Social organization in a North African ground squirrel.
van der Marel, Annemarie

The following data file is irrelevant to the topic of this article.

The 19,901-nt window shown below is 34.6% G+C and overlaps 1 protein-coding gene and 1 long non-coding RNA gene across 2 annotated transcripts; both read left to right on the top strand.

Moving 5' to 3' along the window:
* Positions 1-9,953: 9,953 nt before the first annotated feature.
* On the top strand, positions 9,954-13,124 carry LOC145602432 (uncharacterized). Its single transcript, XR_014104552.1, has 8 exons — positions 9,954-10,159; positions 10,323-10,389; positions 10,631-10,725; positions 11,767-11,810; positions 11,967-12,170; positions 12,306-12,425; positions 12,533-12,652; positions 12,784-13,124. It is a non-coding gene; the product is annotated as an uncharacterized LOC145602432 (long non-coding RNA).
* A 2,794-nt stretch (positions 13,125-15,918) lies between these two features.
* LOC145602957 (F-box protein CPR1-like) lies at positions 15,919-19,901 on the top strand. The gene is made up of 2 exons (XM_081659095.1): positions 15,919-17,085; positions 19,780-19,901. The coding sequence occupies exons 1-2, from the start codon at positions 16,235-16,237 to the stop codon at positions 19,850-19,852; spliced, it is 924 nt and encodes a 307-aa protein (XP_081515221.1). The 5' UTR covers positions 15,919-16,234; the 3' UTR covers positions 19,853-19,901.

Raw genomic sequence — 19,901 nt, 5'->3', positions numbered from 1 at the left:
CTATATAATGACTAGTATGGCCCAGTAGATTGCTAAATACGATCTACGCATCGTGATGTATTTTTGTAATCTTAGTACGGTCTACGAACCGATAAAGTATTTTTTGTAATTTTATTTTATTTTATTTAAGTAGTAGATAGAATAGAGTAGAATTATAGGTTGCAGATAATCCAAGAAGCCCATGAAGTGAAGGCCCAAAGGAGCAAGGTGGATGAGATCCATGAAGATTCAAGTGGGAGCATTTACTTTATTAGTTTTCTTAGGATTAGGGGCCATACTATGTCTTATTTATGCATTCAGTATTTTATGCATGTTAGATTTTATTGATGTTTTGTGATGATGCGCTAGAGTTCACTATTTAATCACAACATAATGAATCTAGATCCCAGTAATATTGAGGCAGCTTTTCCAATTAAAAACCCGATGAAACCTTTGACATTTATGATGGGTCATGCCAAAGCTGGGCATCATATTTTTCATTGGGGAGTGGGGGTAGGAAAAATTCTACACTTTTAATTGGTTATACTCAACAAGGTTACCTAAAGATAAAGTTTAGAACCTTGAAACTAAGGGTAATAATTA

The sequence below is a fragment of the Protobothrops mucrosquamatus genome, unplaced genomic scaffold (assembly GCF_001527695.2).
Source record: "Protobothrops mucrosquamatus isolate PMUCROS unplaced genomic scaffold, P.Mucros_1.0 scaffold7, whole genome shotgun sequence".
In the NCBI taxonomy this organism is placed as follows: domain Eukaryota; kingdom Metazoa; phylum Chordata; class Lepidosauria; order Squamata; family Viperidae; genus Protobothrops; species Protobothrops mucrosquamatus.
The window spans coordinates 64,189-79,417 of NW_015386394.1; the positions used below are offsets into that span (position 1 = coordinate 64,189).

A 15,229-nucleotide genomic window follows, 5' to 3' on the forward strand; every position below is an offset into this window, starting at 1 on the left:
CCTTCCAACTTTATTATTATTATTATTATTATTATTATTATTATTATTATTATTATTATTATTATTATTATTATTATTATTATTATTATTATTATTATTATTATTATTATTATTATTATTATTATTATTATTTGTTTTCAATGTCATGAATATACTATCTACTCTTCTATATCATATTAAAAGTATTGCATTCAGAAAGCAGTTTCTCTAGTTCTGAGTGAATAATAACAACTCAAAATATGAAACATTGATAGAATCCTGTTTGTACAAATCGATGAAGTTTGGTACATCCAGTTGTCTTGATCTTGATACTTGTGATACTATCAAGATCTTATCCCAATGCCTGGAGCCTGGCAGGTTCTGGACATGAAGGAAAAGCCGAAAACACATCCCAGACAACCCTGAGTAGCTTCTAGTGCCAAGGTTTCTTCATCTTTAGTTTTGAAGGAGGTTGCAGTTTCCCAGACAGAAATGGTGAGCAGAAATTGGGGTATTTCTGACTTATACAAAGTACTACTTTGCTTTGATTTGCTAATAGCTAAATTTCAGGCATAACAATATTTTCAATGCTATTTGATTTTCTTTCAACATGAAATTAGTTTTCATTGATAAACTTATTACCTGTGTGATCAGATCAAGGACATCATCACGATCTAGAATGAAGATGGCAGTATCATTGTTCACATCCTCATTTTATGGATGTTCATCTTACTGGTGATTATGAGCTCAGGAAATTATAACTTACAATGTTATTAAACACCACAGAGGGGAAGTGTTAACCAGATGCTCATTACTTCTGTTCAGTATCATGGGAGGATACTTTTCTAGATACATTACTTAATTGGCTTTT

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Research on sociality in temperate ground-dwelling squirrels has focused on female philopatry and other life history trade-offs, which are influenced by constraints in the duration of the active growing season. Temperate ground-dwelling squirrels that experience high predation pressure, are large in body size, and have a short active season show a more complex social organization. Little information is available on the African ground squirrels, which are active year-round suggesting that instead of a short active season other selective pressures influence their social organization. We examined the social organization of Barbary ground squirrels, Atlantoxerus getulus, and compared the social organization of temperate and African ground dwelling sciurids. Anecdotal accounts on Barbary ground squirrels’ social organization suggest that they are solitary or gregarious, or that they live in small family groups. We recorded the group size, composition, cohesion and genetic relatedness of the invasive population on the arid island of Fuerteventura, Spain. Our data indicated that females live in small [1-8] all-female kin groups separate from adult males and unrelated adult males share sleeping burrows with immature individuals of either sex. We observed sex-biased dispersal with males as primarily the dispersing sex and females mainly philopatric. Females sleep solitarily during gestation and lactation and either communally or singly nest after juvenile emergence. During the day, males and females can be active in the same area. Barbary ground squirrels are social because the squirrels share sleeping burrows and show spatiotemporal overlap. Barbary ground squirrel’ social organization resembles that of the closely related Cape ground squirrel instead of the temperate ground-dwelling sciurids, although they are more temperate, seasonal breeders. In addition to acquiring knowledge about the social organization of an unstudied species, this paper contributes to the understanding of ecological drivers explaining sociality, and the evolution of different social organizations in ground-dwelling sciurids.